By holding Kabul's diplomatic zone under siege for 19 hours last week, insurgents backed up by a slick media operation again showed their skill at grabbing headlines and drawing out news coverage.
Taliban spokesmen fed the Western press with regular text messages during an attack which - while claiming 15 lives, a moderate toll for Afghanistan - was the longest of its kind yet, dominating international news for two days.
Afterwards, its slick "Voice of Jihad" website - with press releases in languages including English and a logo of crossed swords surrounding a copy of the Koran - carried a detailed, though exaggerated, summary of events.
The attack, which targeted the US embassy and was linked to the Taliban-allied Haqqani network, was the latest in the Afghan capital to show insurgents' grasp of the Western media.
Scott Stewart of intelligence analysts Stratfor said that the assault's planners would have known the type of weapons used - assault rifles and rocket-propelled grenades - would not seriously damage the US embassy.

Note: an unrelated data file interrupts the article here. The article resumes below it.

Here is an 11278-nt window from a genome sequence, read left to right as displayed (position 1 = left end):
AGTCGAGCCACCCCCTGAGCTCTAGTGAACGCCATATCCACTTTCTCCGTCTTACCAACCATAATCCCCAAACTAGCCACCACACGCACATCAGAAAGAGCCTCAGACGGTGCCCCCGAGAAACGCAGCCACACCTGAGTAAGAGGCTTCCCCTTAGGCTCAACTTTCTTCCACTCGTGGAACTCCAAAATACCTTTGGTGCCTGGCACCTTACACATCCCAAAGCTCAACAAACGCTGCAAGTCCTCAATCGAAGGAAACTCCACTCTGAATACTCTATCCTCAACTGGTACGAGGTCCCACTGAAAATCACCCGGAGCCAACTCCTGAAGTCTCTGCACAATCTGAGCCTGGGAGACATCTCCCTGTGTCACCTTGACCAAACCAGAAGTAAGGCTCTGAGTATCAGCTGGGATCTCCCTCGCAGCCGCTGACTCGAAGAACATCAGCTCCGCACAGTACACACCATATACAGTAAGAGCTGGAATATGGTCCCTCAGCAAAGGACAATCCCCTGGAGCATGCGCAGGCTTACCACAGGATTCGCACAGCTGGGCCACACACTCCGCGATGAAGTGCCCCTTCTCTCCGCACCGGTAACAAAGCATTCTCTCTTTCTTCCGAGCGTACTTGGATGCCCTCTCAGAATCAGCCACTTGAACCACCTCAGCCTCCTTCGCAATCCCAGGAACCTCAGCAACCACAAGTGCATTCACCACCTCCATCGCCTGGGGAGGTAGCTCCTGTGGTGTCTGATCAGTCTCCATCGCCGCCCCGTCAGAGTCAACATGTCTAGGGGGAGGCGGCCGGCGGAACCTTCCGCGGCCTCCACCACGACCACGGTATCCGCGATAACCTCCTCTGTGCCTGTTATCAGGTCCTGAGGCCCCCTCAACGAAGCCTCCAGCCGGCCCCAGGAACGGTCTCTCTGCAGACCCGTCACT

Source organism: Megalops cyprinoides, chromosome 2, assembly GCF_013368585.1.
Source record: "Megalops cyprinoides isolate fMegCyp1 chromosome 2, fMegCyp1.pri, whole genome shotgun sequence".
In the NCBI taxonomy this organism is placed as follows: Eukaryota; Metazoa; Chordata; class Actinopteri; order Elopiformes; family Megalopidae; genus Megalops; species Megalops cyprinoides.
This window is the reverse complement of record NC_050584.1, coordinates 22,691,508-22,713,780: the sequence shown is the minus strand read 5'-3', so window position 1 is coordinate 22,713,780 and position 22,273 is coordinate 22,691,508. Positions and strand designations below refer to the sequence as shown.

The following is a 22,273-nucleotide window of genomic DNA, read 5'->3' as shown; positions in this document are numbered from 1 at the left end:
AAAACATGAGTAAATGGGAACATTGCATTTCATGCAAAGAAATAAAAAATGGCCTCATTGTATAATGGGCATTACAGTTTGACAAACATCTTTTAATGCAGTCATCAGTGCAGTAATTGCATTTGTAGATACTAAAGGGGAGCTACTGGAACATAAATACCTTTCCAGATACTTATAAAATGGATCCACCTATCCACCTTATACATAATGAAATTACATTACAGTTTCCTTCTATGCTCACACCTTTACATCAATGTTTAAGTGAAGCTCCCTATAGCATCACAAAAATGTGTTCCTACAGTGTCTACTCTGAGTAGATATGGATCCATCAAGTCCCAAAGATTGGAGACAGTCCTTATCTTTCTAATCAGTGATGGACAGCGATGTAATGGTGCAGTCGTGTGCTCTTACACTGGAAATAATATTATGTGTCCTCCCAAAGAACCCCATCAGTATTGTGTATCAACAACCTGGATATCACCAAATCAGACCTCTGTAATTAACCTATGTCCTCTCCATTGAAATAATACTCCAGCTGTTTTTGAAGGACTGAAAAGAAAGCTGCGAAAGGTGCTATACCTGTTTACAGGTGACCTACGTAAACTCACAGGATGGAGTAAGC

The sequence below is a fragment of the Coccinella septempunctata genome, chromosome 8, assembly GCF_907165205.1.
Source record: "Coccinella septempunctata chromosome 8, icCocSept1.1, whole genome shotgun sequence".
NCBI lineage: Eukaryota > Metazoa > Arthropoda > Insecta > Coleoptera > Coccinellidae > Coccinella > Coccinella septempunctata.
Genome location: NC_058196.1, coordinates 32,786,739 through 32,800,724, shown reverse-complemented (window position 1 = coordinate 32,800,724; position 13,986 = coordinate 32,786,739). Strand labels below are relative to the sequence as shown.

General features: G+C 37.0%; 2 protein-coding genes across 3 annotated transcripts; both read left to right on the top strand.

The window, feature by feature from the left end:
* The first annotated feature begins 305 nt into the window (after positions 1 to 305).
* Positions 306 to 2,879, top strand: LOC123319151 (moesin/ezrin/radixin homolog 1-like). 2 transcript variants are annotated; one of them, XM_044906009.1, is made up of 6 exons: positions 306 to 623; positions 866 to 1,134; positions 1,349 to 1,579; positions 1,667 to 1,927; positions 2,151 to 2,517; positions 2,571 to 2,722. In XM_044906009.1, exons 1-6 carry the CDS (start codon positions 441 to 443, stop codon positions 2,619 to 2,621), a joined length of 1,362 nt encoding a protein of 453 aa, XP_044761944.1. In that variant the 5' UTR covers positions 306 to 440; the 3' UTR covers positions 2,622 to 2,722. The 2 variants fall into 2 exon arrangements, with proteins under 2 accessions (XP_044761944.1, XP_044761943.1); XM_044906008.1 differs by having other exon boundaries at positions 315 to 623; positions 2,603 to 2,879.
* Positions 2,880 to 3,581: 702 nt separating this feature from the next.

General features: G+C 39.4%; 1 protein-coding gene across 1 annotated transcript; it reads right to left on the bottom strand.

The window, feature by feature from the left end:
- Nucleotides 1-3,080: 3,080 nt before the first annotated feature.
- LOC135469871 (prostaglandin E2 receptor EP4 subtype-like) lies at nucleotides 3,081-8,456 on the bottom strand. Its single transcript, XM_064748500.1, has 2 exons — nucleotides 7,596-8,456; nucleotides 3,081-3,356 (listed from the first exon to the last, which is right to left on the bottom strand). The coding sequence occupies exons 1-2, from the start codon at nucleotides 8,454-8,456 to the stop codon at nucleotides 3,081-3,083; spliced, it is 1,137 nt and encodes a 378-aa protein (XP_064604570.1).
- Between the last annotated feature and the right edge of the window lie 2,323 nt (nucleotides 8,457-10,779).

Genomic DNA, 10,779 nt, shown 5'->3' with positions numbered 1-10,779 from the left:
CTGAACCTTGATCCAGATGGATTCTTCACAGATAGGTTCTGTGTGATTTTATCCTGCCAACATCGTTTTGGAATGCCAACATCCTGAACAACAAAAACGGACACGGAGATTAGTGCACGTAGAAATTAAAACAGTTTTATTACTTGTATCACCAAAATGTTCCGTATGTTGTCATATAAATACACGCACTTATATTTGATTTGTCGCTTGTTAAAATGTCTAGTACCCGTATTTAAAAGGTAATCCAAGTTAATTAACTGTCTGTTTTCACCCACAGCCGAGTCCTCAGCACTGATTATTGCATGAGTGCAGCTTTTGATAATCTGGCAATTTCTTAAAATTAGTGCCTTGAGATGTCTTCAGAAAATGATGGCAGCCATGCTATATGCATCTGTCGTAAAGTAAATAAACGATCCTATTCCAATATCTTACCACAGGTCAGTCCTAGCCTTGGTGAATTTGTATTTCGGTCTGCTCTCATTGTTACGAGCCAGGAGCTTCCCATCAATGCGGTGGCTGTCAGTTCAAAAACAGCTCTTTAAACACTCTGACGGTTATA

"Because of that, we believe that this attack was intended really to send a message, to be more symbolic in nature," he said.
Many news outlets carried live, minute-by-minute accounts during the event, combining Taliban statements with Twitter updates from witnesses at the scene and breaking news from official sources.
Militants also have a presence on micro-blogging website Twitter, while supporters on Facebook post propaganda videos, often of attacks on foreign troops.